Cold water may be a common complaint with failing heaters, but some issues may also produce water that's too warm. Scalding hot water can present a burn hazard and can also potentially damage pipes and appliances. Recommendations for proper hot water temperatures range from around 120 degrees up to 140 degrees Fahrenheit.
If your water seems too hot, always start by checking your water heater's thermostat setpoint. It's usually a good idea to measure the water temperature at your taps, as well. Reducing the setpoint may temporarily help, but if your water temperature seems to be increasing on its own, it may be due to one of these three issues.
1. Failing Thermostat
Your water heater's thermostat effectively serves the same role as your home thermostats. Setting the temperature will determine how long the burner or heating element runs. Once the temperature reaches your setpoint, the water heater will stop running until the water in the tank begins to cool again.
The underlying mechanism used varies depending on whether your water heater uses gas or electricity, but a failure, in either case, can produce water that's too warm. Checking your thermostat's operation can be tricky, especially if you don't have experience diagnosing electrical devices. If adjusting the setpoint doesn't help, then it's probably time to call in a plumber.
Note that the temperature at your taps won't be the same as the temperature in the tank, so don't assume there's a problem if you measure something different from your setpoint.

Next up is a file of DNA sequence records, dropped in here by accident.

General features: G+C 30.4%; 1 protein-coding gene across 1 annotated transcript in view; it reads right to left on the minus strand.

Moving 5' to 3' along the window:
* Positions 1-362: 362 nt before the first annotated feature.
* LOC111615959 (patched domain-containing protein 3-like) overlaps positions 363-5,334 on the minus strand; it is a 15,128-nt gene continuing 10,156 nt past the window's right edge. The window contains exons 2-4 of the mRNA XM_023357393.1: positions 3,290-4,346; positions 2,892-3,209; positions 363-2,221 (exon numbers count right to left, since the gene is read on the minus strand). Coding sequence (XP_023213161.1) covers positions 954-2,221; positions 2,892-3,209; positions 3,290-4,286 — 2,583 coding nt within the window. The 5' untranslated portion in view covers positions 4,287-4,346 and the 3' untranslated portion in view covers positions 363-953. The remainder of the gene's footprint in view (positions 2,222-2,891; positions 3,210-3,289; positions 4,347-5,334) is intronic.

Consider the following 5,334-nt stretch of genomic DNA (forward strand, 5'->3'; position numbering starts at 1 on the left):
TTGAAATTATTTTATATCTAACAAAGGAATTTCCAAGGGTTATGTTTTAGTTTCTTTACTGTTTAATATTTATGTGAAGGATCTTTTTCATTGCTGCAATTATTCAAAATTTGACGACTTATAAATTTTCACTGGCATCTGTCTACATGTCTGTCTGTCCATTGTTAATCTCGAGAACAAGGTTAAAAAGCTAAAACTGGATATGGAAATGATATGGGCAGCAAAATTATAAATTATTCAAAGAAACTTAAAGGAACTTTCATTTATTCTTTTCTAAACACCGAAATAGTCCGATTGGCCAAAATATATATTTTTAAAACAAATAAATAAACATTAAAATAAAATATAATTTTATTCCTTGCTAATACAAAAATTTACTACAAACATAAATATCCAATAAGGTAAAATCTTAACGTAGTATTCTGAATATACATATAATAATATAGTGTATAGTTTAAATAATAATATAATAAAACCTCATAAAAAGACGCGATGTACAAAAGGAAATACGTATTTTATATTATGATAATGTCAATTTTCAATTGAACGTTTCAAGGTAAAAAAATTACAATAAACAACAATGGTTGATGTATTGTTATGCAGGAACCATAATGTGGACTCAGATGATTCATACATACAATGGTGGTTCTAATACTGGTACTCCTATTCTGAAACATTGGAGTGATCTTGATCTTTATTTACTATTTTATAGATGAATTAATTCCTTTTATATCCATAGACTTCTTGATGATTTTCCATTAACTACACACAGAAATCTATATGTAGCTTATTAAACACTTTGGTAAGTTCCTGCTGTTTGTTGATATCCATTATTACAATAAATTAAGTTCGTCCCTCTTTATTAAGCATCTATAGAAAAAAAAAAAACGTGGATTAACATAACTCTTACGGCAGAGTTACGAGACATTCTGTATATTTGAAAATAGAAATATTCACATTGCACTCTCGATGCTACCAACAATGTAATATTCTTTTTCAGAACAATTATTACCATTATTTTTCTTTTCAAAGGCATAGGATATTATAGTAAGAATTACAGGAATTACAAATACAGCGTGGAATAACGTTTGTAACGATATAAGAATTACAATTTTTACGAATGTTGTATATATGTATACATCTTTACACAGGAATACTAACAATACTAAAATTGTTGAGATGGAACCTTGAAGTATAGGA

2. Bad T&P Valve
Your temperature and pressure (T&P) relief valve should be located somewhere on the side of the tank, facing down. This valve opens when either the tank pressure or heat gets too high. You can test it by manually opening the valve, but stay clear of the tap since it will release hot water. A T&P valve that's stuck closed is a severe safety hazard, so contact a plumber immediately.
Note that there's likely another problem at play if a stuck valve is causing your water temperature to increase noticeably or if your valve must frequently open.
3. Electric Heating Element Issues
Electric heaters use heating elements at the bottom of the tank to keep your water warm. These are typically resistive-style heaters, and they require proper wiring to function correctly. Damaged wiring can prevent the heating element from shutting off, causing the water to get too warm. Over time, this will likely also cause the heating elements to burn out and fail.
Remember that extremely hot water poses a severe health hazard to anyone in your home and may also be an early warning sign of a dangerous water heater problem. If your heater seems to be ignoring your thermostat setting, then it's time to hire a water heater service professional to get to the root of the problem.Share